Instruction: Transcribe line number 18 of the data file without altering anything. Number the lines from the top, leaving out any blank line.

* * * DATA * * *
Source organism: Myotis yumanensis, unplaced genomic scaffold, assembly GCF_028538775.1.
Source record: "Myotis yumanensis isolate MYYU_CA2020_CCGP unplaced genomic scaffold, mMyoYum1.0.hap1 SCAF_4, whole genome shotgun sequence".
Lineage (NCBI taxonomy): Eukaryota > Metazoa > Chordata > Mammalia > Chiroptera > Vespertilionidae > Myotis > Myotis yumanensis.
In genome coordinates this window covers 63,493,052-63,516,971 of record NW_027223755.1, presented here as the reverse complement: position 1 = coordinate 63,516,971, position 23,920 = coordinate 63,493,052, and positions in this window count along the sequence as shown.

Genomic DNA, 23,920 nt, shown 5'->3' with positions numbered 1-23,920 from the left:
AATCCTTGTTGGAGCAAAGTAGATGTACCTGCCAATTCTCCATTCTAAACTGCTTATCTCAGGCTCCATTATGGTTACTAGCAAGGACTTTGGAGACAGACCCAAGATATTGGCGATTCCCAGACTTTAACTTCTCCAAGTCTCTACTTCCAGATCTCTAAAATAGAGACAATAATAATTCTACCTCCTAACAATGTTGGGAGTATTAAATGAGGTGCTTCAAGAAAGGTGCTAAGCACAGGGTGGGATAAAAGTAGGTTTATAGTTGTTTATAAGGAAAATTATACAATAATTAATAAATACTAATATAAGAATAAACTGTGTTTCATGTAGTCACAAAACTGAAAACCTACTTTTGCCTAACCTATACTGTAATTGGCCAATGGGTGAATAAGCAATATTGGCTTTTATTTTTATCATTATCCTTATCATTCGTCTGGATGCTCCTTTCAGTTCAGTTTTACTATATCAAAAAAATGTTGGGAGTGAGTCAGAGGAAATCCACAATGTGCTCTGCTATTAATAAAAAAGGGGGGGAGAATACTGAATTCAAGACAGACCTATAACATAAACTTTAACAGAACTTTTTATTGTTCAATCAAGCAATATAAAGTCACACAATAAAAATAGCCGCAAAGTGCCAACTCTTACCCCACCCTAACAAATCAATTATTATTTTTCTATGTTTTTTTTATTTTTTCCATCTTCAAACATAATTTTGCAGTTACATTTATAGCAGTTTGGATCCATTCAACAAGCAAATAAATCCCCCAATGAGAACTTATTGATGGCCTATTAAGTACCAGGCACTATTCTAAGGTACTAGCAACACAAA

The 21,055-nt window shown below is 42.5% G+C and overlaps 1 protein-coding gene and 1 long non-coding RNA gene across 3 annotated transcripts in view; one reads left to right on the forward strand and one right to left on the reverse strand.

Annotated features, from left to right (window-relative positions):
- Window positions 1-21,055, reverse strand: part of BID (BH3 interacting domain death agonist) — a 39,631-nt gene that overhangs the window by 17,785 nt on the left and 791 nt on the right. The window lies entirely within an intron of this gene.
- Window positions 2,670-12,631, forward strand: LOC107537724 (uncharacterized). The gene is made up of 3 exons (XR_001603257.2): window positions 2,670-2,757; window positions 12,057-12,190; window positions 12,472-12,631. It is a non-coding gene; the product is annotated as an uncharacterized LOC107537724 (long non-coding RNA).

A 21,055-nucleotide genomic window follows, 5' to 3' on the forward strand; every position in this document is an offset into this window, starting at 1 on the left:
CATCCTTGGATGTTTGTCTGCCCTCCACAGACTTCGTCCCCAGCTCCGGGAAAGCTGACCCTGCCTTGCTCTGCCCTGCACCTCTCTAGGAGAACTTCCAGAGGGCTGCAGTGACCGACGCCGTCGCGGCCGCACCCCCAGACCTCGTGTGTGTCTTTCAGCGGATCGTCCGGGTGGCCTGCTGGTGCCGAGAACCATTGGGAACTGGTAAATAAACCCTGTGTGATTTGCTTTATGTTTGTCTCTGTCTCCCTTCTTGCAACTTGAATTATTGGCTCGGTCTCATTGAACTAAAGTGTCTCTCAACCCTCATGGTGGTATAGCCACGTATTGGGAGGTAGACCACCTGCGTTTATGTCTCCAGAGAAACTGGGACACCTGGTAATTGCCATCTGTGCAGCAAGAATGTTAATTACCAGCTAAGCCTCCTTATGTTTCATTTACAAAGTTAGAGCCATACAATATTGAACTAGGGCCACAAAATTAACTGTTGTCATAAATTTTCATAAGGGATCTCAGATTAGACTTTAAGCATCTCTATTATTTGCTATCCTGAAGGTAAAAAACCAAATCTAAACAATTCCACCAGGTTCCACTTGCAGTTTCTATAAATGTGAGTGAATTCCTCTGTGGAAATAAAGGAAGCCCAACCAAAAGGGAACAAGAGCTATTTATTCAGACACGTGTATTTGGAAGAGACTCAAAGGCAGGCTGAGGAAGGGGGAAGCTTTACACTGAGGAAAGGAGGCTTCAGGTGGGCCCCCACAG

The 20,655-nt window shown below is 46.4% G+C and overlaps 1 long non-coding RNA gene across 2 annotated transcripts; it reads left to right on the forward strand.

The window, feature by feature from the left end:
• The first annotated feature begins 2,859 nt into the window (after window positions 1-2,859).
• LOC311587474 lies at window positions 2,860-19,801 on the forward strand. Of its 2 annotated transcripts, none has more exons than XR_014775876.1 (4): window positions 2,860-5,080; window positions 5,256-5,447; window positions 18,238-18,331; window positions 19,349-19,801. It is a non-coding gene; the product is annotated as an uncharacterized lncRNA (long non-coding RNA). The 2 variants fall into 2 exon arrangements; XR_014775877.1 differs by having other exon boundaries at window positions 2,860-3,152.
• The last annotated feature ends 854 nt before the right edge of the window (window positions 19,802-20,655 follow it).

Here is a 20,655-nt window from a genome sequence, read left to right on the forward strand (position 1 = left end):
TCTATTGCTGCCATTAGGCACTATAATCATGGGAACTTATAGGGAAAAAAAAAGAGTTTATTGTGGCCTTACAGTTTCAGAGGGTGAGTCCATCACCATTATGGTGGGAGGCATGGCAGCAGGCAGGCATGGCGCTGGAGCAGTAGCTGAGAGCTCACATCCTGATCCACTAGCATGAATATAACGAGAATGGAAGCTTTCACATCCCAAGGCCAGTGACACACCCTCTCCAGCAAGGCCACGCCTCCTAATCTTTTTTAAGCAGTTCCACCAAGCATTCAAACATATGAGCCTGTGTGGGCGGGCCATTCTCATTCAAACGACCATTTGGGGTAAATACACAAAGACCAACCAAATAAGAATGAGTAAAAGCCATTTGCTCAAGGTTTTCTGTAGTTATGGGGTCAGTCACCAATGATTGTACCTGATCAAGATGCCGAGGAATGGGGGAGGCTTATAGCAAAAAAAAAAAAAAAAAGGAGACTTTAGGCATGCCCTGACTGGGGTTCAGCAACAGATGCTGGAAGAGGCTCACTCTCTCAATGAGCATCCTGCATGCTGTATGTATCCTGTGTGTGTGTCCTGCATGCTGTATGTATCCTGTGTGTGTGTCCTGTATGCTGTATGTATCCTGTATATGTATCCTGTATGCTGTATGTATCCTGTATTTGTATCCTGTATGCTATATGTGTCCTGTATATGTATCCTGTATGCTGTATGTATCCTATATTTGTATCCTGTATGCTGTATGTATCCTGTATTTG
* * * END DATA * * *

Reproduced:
Here is a 20,655-nt window from a genome sequence, read left to right on the forward strand (position 1 = left end):